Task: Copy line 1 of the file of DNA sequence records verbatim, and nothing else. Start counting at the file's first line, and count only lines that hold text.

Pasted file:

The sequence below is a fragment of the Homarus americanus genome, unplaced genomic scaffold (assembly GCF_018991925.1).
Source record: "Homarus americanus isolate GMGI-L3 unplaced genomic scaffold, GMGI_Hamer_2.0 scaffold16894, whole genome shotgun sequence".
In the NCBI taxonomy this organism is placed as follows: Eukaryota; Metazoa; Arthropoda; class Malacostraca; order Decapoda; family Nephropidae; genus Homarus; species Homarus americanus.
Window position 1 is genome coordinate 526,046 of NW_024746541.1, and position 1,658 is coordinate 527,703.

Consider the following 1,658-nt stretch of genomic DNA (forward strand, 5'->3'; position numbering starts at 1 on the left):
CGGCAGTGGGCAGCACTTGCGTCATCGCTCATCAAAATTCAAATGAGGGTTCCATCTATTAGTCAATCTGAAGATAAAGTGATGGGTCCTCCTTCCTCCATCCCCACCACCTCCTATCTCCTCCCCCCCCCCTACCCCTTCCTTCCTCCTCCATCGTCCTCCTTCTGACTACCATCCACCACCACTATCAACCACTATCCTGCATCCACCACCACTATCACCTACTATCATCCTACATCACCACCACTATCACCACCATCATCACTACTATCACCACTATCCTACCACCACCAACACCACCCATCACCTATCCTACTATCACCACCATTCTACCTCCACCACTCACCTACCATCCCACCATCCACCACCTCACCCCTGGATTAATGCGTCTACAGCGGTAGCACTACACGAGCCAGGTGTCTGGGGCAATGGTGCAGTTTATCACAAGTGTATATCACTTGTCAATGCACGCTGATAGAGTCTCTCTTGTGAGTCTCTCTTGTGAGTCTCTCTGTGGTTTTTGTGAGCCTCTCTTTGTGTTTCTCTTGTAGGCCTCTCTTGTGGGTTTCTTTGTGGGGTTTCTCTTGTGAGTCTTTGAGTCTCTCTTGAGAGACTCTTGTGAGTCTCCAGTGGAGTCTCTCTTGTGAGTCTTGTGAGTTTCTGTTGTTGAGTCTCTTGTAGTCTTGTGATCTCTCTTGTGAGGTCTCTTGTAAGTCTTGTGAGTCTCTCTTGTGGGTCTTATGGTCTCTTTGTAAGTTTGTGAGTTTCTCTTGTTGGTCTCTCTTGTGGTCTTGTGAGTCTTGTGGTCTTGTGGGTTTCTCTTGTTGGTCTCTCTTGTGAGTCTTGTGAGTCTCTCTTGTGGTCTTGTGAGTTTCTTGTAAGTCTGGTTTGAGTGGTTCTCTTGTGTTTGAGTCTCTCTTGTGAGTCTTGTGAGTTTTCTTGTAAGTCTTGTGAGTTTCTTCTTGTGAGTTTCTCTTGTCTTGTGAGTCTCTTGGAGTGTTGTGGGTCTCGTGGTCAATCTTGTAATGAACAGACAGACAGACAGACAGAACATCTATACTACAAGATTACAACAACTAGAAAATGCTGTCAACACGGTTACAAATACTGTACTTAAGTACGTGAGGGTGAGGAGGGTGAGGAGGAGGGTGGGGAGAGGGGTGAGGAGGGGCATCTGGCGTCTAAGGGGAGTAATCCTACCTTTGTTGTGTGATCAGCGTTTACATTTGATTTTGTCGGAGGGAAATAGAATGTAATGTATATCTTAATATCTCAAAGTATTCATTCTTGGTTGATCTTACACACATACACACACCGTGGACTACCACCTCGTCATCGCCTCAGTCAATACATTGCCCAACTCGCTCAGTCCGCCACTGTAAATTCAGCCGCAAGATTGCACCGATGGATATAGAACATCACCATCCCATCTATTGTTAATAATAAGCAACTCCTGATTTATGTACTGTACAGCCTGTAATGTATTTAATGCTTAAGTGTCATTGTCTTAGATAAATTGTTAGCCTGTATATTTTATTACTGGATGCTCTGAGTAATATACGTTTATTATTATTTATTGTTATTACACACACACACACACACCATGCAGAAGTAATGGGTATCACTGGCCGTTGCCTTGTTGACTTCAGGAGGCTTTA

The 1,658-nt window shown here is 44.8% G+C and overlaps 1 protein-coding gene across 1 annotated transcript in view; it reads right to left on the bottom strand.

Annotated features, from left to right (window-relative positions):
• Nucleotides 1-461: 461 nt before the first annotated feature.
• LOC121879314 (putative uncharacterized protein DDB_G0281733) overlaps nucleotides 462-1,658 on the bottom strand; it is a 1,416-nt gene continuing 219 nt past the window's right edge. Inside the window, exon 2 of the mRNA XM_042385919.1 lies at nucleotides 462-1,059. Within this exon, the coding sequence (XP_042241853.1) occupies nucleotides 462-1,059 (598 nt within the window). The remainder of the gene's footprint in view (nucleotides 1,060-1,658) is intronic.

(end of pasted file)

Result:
The sequence below is a fragment of the Homarus americanus genome, unplaced genomic scaffold (assembly GCF_018991925.1).